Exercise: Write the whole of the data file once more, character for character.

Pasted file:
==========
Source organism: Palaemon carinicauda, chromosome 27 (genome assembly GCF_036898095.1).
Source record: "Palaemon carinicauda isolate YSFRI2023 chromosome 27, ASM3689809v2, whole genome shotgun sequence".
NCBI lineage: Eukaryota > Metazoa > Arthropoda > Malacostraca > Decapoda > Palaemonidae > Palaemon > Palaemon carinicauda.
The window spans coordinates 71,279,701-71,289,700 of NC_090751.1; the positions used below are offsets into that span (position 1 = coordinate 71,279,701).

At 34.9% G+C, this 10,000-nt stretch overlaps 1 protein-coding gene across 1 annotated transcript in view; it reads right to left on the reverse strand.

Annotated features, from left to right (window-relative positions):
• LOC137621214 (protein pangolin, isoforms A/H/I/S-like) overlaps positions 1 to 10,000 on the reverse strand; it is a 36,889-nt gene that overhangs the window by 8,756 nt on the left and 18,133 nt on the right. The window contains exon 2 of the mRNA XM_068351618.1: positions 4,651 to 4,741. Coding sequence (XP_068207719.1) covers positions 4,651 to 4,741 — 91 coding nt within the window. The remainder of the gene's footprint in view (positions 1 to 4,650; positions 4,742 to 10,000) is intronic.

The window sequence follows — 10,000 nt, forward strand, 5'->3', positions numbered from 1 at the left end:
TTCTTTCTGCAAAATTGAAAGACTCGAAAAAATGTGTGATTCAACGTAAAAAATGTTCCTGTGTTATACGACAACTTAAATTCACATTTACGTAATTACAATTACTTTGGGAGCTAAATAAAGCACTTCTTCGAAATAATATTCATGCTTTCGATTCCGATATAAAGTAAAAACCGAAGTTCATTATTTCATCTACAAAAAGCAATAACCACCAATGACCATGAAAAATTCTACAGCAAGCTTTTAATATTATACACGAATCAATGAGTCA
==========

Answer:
Source organism: Palaemon carinicauda, chromosome 27 (genome assembly GCF_036898095.1).
Source record: "Palaemon carinicauda isolate YSFRI2023 chromosome 27, ASM3689809v2, whole genome shotgun sequence".
NCBI lineage: Eukaryota > Metazoa > Arthropoda > Malacostraca > Decapoda > Palaemonidae > Palaemon > Palaemon carinicauda.
The window spans coordinates 71,279,701-71,289,700 of NC_090751.1; the positions used below are offsets into that span (position 1 = coordinate 71,279,701).

At 34.9% G+C, this 10,000-nt stretch overlaps 1 protein-coding gene across 1 annotated transcript in view; it reads right to left on the reverse strand.

Annotated features, from left to right (window-relative positions):
• LOC137621214 (protein pangolin, isoforms A/H/I/S-like) overlaps positions 1 to 10,000 on the reverse strand; it is a 36,889-nt gene that overhangs the window by 8,756 nt on the left and 18,133 nt on the right. The window contains exon 2 of the mRNA XM_068351618.1: positions 4,651 to 4,741. Coding sequence (XP_068207719.1) covers positions 4,651 to 4,741 — 91 coding nt within the window. The remainder of the gene's footprint in view (positions 1 to 4,650; positions 4,742 to 10,000) is intronic.

The window sequence follows — 10,000 nt, forward strand, 5'->3', positions numbered from 1 at the left end:
TTCTTTCTGCAAAATTGAAAGACTCGAAAAAATGTGTGATTCAACGTAAAAAATGTTCCTGTGTTATACGACAACTTAAATTCACATTTACGTAATTACAATTACTTTGGGAGCTAAATAAAGCACTTCTTCGAAATAATATTCATGCTTTCGATTCCGATATAAAGTAAAAACCGAAGTTCATTATTTCATCTACAAAAAGCAATAACCACCAATGACCATGAAAAATTCTACAGCAAGCTTTTAATATTATACACGAATCAATGAGTCA